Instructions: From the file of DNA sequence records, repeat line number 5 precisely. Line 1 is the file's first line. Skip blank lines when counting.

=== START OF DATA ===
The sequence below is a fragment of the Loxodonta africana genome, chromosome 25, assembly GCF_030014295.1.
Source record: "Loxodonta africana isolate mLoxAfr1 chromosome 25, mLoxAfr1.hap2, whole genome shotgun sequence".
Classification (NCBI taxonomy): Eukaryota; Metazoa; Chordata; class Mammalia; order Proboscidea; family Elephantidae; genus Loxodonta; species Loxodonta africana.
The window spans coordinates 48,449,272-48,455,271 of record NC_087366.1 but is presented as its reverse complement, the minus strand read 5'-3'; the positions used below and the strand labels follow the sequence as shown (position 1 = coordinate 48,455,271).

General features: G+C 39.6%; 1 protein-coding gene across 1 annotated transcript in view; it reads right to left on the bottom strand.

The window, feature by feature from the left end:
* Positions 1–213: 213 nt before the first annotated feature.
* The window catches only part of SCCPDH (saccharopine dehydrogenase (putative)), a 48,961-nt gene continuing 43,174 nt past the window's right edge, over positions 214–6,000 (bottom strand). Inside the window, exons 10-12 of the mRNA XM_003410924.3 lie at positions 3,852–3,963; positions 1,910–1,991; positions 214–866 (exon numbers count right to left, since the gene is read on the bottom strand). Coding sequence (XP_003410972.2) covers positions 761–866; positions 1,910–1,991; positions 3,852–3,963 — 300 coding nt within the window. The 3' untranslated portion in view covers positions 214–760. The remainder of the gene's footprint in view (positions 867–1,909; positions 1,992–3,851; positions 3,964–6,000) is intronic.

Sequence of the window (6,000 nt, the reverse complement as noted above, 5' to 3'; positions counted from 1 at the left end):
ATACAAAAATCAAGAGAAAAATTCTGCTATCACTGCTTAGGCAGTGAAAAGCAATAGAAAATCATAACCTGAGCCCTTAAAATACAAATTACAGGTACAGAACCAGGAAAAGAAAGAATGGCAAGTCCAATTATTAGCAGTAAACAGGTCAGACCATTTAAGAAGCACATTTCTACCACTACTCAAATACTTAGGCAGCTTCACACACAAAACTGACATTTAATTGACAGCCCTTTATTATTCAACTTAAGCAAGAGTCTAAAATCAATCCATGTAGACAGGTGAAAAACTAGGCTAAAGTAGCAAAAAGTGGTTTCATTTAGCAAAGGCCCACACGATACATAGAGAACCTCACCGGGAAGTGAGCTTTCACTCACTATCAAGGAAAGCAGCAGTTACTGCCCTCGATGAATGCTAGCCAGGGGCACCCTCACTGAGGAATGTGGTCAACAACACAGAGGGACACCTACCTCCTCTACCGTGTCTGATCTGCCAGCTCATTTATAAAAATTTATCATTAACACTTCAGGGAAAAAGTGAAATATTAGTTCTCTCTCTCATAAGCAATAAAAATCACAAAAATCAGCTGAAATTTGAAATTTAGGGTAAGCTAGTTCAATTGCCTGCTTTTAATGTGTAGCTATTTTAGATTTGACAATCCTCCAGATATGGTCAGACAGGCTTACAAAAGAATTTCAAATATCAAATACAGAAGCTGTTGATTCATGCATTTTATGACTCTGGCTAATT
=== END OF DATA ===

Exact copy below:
General features: G+C 39.6%; 1 protein-coding gene across 1 annotated transcript in view; it reads right to left on the bottom strand.